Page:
What should I bring to my attorney’s office for the initial personal injury consultation?

Written Summary of the Event
Prepare a written one page statement that summarizes the event. This will give your attorney a good factual basis for evaluating your claims.

Provide a Timeline
In addition to the written summary, prepare an accurate timeline of events. Include the dates and times of all the important events. The timeline should include things like the date and time the event occurred, each time you received medical treatment and where, the names of the doctor(s) who treated you, when you talked with the police and the names of who you talked with, if and when you had contact with the insurance company and who you spoke with, if anyone else has contacted you about the case, etc. When your attorney builds a case, he or she will create a detailed timeline and your timeline can be a good starting point.

Provide Medical Records
If you have received medical treatment due to your personal injury case, you should have on hand copies of any medical records you have received over the course of the treatment. This includes a description of the treatment, medical bills and prescription records.

Police Report and Information
If the police were involved in your event, you should try to obtain a police report before your meeting and take it with you. You should also bring the name, and badge number if you have it, of any law enforcement officer involved.

Insurance Information
If applicable, you should bring the name of your insurance company, the other party’s insurance company along with the addresses, phone numbers and policy numbers. It can also be a good idea to have a copy of your policy or your insurance card.

A picture can be worth a thousand words when building a case. Even if you just took a snapshot at the scene of the incident with your cellphone, you should bring it along. Also, you should make visual documentation of your injuries and any related property damage as well. Even if you didn’t take pictures at the time of the incident, it may be helpful to go back and take pictures of the scene for reference when explaining what happened.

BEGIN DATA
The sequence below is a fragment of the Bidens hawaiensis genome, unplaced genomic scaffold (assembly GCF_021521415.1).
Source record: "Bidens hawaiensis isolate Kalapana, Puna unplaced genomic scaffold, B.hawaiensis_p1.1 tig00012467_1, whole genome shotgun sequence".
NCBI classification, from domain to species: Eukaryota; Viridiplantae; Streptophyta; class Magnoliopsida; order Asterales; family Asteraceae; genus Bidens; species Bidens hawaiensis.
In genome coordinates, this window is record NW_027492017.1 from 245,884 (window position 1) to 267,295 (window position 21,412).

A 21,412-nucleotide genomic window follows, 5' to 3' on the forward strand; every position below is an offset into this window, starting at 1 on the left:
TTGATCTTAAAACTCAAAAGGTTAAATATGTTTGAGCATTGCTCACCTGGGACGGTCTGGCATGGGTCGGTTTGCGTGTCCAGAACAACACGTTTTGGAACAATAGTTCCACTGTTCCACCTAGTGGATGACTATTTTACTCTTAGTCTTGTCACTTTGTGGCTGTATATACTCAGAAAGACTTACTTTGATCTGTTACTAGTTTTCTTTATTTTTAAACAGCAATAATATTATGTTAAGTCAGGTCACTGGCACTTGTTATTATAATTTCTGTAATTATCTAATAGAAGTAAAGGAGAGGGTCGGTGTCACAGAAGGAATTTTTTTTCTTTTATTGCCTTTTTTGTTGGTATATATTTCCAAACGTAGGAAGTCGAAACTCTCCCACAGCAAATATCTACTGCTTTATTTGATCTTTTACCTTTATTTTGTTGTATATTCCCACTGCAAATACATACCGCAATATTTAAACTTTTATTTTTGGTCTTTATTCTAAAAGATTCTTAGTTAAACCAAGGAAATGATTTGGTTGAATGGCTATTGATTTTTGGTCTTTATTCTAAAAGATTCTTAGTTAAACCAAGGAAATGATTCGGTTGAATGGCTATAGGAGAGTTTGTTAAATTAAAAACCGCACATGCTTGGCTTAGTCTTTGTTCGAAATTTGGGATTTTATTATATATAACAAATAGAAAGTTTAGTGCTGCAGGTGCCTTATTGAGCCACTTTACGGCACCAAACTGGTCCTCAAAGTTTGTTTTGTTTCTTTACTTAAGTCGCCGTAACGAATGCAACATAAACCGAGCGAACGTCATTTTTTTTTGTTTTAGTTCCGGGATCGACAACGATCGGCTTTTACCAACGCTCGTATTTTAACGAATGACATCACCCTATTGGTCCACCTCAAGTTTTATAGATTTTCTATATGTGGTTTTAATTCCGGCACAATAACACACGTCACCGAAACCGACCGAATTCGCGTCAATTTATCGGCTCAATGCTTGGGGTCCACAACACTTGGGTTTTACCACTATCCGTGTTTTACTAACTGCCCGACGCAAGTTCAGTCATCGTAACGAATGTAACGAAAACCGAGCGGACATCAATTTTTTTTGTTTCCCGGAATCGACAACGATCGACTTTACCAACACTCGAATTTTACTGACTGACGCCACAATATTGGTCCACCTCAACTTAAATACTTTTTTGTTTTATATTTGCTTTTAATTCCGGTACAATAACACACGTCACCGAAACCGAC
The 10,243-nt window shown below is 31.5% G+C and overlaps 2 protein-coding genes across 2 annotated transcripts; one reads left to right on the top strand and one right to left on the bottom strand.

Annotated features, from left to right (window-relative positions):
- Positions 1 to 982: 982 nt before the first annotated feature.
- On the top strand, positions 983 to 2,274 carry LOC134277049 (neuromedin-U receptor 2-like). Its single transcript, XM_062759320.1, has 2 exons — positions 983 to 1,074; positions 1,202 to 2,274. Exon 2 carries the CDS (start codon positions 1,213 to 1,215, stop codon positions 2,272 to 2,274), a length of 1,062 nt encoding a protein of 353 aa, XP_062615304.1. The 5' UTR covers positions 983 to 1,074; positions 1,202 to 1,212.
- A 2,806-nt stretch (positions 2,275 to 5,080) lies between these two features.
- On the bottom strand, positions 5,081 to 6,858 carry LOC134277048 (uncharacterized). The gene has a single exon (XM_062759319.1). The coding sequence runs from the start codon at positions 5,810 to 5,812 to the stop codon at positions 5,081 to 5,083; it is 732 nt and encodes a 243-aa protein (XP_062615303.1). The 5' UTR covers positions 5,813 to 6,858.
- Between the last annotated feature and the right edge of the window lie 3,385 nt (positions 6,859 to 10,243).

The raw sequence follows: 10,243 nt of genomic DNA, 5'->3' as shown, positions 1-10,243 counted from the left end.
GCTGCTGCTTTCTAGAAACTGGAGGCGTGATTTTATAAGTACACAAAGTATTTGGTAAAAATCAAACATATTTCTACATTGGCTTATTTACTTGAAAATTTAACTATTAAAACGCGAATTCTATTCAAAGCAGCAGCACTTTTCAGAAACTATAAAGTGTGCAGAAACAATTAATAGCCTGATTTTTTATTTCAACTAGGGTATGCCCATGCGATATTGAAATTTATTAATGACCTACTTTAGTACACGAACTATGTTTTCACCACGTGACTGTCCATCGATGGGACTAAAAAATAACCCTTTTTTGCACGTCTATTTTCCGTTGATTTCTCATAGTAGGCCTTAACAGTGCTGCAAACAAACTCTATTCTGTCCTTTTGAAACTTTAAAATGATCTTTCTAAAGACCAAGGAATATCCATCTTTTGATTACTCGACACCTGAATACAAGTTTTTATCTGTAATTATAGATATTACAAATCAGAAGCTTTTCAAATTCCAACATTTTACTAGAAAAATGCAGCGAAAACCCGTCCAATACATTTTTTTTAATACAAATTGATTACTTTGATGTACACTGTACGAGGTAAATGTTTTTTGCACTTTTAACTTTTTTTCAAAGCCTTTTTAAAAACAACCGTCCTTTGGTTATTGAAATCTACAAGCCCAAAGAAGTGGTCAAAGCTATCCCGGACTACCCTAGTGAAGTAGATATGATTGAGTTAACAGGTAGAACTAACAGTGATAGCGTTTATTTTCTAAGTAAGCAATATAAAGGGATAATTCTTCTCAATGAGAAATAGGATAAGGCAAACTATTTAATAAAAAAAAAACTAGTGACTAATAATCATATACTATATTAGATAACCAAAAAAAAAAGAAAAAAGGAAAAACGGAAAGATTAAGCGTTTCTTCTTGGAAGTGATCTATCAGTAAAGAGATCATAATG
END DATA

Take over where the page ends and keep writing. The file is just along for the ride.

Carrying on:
Job Information
If you have missed work due to your injuries, it is important that you document lost wages. Bring along pay stubs, tax returns, business records, or any other documentation you have that could be used to calculate how much wages or business you have lost. If you have taken personal time or sick leave, bring along this documentation as well.

Other Documentation
Bring along any other documentation that could be helpful as well. For example, if you were bitten by a dog at a party, bring along a copy of the invitation. If you were injured by a defective product, bring along a sample of the product including its label and a receipt where you bought it. If you were injured by a pharmaceutical drug, bring along a copy of the prescription.

If there were any witnesses in your case, bring a list of all the information you know about these witnesses including their name, phone number, email address, and physical address. If you do not have this information but there were witnesses present, make a list of everything you can remember about the people who were at the scene. This information could be helpful in tracking down witnesses.

Personal information
Provide your attorney with a brief social history including family information, educational background and medical and prior injury history.

As you are preparing for your initial consultation, keep a running list of questions that you have.